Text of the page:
# Character to decimal conversion

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Problem

This converts from character representation of integers to their decimal value:

``````def chrtodec(str):
dec = 0
base = ord('0')
for chr in str:
dec = dec * 10 + ord(chr) - base
return dec
``````

For example: “123” -> 123

Solution

You shouldn’t use `chr` or `str` as names because they shadow the builtin `chr` and `str` methods. If you then wanted to use `str()` you’d be out of luck because `str` is now a string instead of a function. Given that your function deals with both strings and character ordinals it is not unlikely that these could be used. `string` is a potential improvement, it can occasionally cause trouble if you’re trying to use the `string` module of the same name.

``````def chrtodec(str):
"""Converts a string to a float using character ordinal positions."""
``````

I think you have another big problem though, which is invalid input handling. Take a look at these:

``````>>> chrtodec("hello")
619663
>>> chrtodec("12.21")
11821
>>> chrtodec("523.32f")
5228374
``````

Clearly there are problems here when you have characters other than numbers, so I think what you should do is raise a `ValueError` when an invalid string is passed. You already have the tools to do this figured out of course if you just check that a character’s ordinal fits in the right range.

``````if not (ord('0') <= ord(chr) <= ord('9')):
raise ValueError("Invalid character {} in string {},"
"only digits are parseable.".format(chr, str))
``````

You could also just use `chr.isdigit()` as @Barry pointed out.

Also you could add support for negative numbers by checking at the start if the first character is `ord('-')`.

``````negative = ord(str[0]) == ord('-')
``````

This evaluates the expression `str[0] == ord('-')` and sets `negative` as the boolean result. Note that to make this compatible with the error handling I suggested, you should then remove the first character from `str`. And probably update the error message and docstring too.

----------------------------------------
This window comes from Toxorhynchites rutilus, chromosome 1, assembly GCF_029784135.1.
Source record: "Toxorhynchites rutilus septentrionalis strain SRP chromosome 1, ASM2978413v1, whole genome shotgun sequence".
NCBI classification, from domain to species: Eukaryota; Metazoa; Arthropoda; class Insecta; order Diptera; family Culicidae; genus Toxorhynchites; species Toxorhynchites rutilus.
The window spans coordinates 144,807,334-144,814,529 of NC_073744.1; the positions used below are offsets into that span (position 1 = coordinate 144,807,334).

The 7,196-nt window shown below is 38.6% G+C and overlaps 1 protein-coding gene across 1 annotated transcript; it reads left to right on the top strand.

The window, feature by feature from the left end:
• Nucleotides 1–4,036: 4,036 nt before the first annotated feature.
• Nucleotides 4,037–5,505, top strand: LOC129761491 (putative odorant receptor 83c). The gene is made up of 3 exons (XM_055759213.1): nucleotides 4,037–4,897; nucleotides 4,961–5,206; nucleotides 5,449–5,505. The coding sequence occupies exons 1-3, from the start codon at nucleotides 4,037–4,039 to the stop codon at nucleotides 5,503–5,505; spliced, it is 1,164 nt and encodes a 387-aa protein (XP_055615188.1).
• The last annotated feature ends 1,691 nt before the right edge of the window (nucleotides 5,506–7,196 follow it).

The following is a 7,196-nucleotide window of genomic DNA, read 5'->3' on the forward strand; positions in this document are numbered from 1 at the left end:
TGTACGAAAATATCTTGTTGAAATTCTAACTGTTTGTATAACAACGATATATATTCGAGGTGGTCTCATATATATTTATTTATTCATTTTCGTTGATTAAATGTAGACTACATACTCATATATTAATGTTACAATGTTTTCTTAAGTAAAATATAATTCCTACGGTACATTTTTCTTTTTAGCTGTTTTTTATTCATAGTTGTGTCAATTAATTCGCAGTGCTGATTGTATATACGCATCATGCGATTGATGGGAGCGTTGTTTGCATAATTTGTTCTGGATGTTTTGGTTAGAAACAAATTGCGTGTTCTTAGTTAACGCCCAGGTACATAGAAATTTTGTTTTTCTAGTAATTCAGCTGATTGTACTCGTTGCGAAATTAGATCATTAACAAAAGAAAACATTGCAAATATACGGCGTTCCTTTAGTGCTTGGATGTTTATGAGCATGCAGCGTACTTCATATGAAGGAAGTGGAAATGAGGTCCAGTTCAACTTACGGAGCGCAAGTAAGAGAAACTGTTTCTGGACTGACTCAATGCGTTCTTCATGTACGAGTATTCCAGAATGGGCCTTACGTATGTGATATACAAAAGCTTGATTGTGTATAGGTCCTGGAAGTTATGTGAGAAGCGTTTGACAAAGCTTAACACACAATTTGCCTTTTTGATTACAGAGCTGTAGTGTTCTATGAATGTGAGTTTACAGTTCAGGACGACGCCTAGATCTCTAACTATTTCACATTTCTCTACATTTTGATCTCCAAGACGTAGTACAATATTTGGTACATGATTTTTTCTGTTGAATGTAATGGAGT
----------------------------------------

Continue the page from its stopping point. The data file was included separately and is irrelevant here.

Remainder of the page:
``````if negative:
str = str[1:]
``````

Then just return with a ternary that checks `negative`.

``````return dec if not negative else -dec
``````

Your code lacks modularization, This problem can be decomposed in:

• Find the numerical value of a char.
• Transform the chars into digits
• Multiply all this numerical values by 10 ** position and sum them.
``````def char_to_integer(char):
return ord(char) - ord('0')
``````

The second function is an excellent place for a generator expression:

``````def string_to_digits(string):
return (char_to_integer(i) for i in string)
``````

Finally:

``````def digits_to_integer(digits):
return sum(digit * 10 ** ( len(digits) - position )
for position, digit in enumerate(digits))
``````

You don’t support negative numbers. But that’s actually pretty easy to add, all you need to do is:

``````chrtodec = int
``````

That also has the handy ability to support arbitrary base conversions too!

I’ve come to love the “straight-to-the-point” Python syntax a lot, and I embrace the delicious syntactic sugar of the language; but I keep seeing really bad naming of things among Python programmers. Maybe try this?

``````def number_as_string_to_decimal(number_as_string):
decimal = 0
base = ord('0')
for character in number_as_string:
decimal = decimal * 10 + ord(character) - base
return decimal
``````